Courtney Wayment, the BYU collegiate champion from Kaysville, ran the race of her life in the finals of the steeplechase at the U.S. Olympic Track and Field Trials Thursday night in Eugene, Oregon, but it wasn’t enough. The top three finishers qualify to represent the U.S. in the Olympic Games; Wayment was fourth.

Facing the immense do-or-die pressure of the Olympic trials for the first time, she didn’t wilt under the challenge and ran a smart, courageous race. It took world champion and Olympic medalist Emma Coburn and world silver medalist Courtney Frerichs to beat her, as well as 25-year-old professional Val Constien.

Val Constien react after finishing third in the women’s 3000-meter steeplechase at the U.S. Olympic Track and Field Trials Thursday, June 24, 2021, in Eugene, Ore. | Ashley Landis, AP

At the outset of the week, Wayment’s best time was 9:31.37, which made her the fifth fastest collegian of all time. In the first round of the Olympic trials last Sunday, she clocked 9:27.17 more than three seconds under her previous best. In Thursday’s finals she clocked 9:23.09, hacking another four seconds off her best time.

That time makes her the ninth fastest American in history.

Coburn was timed in 9:09.41, Frerichs 9:11.79, Constien 9:18.34. With two laps to go, Leah Falland was running stride for stride with Coburn and Frerichs as they gapped the field and appeared to have a sure spot on the Olympic team, but she fell and finished ninth.

For Wayment, the race was the exclamation point on a brilliant season. She hadn’t run a steeplechase race for four years when she entered the event on April 30 and set a school record. Given the fact that she struggles with the water jump and is relatively new to the event, she appears capable of running much faster and is bound to be a future American star. Her showing in the Olympic trials was a big comeback after her disappointing fourth-place finish in the NCAA championships, a race in which she nearly fell coming off the final water jump.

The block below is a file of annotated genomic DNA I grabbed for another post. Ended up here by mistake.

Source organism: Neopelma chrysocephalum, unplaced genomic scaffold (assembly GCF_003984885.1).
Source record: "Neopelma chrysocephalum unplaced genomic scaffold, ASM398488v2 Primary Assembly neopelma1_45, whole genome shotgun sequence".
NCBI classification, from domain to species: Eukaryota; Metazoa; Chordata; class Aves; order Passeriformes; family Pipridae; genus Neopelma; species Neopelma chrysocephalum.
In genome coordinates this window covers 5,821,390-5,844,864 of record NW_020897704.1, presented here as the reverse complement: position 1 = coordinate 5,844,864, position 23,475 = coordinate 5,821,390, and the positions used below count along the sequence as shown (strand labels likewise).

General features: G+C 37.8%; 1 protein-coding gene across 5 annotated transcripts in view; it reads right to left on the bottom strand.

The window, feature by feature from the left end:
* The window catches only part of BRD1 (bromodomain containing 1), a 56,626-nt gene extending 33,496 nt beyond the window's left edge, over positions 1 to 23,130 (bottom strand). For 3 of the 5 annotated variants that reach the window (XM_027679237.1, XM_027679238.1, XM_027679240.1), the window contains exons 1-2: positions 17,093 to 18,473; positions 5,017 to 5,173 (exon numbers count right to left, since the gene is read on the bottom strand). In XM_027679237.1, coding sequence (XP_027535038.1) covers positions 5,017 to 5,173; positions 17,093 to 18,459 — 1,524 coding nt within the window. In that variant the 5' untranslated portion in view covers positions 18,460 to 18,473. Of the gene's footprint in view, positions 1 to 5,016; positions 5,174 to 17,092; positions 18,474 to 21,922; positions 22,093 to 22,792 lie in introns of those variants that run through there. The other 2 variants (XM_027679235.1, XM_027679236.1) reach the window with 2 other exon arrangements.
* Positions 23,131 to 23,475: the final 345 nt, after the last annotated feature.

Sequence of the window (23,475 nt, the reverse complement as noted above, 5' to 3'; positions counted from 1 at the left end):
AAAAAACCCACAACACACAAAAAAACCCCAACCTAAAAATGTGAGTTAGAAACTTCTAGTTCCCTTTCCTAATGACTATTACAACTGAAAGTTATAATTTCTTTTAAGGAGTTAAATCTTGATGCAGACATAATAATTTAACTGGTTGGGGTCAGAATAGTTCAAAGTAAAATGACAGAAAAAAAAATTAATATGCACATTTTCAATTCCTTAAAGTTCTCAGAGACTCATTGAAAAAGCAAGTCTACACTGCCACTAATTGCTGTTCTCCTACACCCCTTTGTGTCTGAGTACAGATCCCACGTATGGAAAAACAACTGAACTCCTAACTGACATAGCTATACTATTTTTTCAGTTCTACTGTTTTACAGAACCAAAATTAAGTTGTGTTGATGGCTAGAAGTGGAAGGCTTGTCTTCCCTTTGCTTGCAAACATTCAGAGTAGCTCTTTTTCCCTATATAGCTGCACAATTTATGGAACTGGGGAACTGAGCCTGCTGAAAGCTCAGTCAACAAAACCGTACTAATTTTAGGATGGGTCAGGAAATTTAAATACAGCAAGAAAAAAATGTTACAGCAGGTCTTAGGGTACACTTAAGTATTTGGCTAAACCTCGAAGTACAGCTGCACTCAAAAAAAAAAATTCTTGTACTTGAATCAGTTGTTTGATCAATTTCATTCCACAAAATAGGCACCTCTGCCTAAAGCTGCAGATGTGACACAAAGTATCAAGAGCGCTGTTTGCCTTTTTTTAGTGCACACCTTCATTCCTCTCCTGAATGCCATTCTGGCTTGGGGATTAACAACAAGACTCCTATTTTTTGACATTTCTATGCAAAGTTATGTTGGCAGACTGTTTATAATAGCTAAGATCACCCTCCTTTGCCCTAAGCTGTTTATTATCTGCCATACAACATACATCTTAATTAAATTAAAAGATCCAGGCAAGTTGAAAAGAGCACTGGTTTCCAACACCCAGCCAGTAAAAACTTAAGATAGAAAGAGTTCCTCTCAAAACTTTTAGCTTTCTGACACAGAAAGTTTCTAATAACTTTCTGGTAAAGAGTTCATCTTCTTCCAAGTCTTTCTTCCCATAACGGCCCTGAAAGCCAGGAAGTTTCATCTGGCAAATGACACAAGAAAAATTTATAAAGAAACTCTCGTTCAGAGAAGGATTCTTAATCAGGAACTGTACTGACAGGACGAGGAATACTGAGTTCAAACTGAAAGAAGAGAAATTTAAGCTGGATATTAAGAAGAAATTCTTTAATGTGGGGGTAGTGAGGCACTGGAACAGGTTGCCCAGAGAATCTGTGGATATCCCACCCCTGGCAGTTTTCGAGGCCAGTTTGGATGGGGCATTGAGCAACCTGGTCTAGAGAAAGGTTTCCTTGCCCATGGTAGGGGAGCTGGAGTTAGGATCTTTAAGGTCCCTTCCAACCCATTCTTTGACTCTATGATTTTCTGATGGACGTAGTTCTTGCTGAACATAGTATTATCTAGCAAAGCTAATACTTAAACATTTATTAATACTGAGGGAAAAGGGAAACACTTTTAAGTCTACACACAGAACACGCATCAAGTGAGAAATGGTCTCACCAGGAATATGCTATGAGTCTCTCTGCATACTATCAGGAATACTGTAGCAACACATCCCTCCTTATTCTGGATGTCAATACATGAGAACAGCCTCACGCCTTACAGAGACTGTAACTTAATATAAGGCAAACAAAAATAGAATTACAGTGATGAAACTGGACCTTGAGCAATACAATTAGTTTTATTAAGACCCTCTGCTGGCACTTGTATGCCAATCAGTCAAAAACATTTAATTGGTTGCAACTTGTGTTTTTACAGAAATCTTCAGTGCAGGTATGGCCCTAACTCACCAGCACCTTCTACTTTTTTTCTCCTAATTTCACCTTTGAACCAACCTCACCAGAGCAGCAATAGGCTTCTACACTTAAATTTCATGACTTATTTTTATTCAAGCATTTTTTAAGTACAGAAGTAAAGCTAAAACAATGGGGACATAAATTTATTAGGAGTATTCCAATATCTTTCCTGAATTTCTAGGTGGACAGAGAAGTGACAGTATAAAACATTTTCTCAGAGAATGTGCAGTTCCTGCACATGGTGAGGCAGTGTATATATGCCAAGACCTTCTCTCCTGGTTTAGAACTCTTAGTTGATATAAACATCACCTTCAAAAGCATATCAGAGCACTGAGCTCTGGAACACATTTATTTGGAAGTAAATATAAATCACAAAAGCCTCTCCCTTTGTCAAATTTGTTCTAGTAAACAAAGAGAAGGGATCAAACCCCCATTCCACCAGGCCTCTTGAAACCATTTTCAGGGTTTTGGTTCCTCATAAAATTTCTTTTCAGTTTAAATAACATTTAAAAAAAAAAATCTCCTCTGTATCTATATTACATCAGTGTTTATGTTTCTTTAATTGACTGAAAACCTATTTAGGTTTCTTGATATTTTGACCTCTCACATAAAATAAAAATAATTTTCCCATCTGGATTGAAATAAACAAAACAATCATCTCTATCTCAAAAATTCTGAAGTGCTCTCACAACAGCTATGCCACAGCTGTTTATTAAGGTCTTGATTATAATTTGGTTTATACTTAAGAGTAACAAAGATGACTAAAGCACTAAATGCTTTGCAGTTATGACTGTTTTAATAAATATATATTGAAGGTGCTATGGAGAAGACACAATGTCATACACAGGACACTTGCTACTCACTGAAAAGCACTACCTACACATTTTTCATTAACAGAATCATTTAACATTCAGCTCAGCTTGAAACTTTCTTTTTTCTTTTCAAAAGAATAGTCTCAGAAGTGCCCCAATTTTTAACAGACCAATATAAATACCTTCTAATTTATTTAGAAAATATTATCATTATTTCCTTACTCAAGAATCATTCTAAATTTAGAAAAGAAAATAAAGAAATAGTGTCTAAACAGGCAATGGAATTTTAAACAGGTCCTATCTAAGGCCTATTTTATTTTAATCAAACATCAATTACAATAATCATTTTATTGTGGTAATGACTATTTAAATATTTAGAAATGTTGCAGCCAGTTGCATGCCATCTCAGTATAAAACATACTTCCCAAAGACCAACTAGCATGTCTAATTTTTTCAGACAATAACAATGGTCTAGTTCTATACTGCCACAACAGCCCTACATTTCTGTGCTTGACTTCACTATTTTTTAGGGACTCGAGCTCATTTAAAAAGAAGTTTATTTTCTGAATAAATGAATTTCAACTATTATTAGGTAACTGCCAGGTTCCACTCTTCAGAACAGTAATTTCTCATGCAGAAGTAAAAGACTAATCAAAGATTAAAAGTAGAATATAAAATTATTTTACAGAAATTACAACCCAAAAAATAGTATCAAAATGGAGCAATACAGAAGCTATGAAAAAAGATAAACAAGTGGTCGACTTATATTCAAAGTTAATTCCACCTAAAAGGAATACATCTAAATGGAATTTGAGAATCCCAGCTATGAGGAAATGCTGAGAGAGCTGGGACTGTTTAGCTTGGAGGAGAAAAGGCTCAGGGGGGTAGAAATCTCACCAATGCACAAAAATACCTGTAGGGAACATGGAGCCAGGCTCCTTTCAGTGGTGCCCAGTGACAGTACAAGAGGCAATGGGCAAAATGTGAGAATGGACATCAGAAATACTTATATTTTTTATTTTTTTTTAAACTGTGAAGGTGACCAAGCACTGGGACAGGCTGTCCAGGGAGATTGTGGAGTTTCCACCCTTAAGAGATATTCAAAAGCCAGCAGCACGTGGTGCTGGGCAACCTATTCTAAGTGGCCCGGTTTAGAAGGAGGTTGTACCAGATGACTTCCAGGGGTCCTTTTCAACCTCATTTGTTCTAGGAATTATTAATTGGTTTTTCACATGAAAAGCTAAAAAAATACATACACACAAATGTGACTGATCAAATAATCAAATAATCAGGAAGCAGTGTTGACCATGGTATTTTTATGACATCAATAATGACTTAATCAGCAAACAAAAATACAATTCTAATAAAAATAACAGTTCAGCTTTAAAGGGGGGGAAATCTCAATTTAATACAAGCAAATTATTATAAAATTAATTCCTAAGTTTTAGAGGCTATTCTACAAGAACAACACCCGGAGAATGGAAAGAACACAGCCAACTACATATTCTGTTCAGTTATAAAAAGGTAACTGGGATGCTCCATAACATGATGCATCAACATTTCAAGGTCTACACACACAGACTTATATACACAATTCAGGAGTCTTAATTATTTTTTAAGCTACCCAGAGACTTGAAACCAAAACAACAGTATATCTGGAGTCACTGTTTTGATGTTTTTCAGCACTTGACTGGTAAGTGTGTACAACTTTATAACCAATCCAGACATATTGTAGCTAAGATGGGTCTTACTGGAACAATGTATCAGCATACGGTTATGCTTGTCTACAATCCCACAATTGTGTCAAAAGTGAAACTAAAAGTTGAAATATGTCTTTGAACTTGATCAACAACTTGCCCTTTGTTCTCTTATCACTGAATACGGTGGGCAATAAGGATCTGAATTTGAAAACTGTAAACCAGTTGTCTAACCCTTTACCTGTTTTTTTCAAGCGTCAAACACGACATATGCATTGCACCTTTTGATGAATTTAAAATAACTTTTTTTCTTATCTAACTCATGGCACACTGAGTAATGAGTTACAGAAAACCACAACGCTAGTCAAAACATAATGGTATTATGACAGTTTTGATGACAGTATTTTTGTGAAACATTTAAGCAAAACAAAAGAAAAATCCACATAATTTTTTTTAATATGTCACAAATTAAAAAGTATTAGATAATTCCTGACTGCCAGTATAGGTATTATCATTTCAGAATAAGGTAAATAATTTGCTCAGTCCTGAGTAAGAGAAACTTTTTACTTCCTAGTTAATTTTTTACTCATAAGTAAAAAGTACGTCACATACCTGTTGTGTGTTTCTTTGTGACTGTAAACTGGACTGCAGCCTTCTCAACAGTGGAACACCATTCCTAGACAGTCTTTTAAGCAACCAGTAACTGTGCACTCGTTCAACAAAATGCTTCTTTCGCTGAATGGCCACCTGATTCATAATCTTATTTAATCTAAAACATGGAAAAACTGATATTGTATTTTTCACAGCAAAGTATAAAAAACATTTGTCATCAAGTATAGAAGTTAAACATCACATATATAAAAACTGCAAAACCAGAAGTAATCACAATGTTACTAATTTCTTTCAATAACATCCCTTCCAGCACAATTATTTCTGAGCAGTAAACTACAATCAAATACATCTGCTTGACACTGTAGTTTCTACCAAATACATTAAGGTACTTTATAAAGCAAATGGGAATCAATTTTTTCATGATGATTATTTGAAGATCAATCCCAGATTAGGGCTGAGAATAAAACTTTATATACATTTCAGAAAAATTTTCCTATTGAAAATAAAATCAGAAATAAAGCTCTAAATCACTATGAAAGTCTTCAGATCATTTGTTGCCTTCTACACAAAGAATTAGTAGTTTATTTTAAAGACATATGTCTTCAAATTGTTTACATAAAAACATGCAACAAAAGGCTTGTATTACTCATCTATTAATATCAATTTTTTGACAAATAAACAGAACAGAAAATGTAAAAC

Pair of Utahns fall short in bid to make men’s 3,000-meter steeplechase final at the U.S. Olympic trials

Meanwhile, Grayson Murphy, a former University of Utah All-American from West High, finished sixth in the steeplechase with a time of 9:25.55. Weber State’s Summer Allen, an Orem native, was 11th in 9:40.22.

The steeplechase was the lone final event held on the track Thursday. The rest of the competition consisted of first-round trials.

Talem Franco, a senior at BYU who grew up in Heber, advanced to the semifinals of the 1500-meter run based on time, as did former Utah State star Dillon Maggard. Twenty-nine athletes ran in the first round; only four of them were eliminated. Franco finished seventh in his heat — the top six automatically advanced — and 15th overall with a time of 3:40.58. Maggard was ninth in the same heat, 17th overall, with a time of 4:40.93.

BYU’s Whittni Orton just misses advancing to 1,500 finals at U.S. Olympic Track and Field Trials

Abraham Alvarado, a former BYU runner, finished 29th overall in 3:49.88 and did not advance.

BYU teammates Casey Clinger and Conner Mantz qualified for the final of the 5,000-meter run. With a lap to go in their first-round heat they were running with the lead pack, but faded to eight- and ninth-place, respectively, after a mass sprint down the final homestretch. They qualified for the finals on the basis of time — 13:39.27 and 13:39.31. 

BYU teammates Lauren Ellsworth and Claire Seymour did not advance out of the first round of the 800-meter run. Ellsworth was seventh in the fourth heat, 28th overall, with a time of 2:05.59; Seymour was seventh in the third heat, 30th overall, with a time of 2:06.67.

BYU’s Colten Yardley, a senior from Syracuse, was running with the leaders coming off the final turn of the 400-meter hurdles, but he caught his foot on the penultimate hurdle and could not regain his momentum. He finished sixth in his heat, 23rd overall, with a time of 52.32.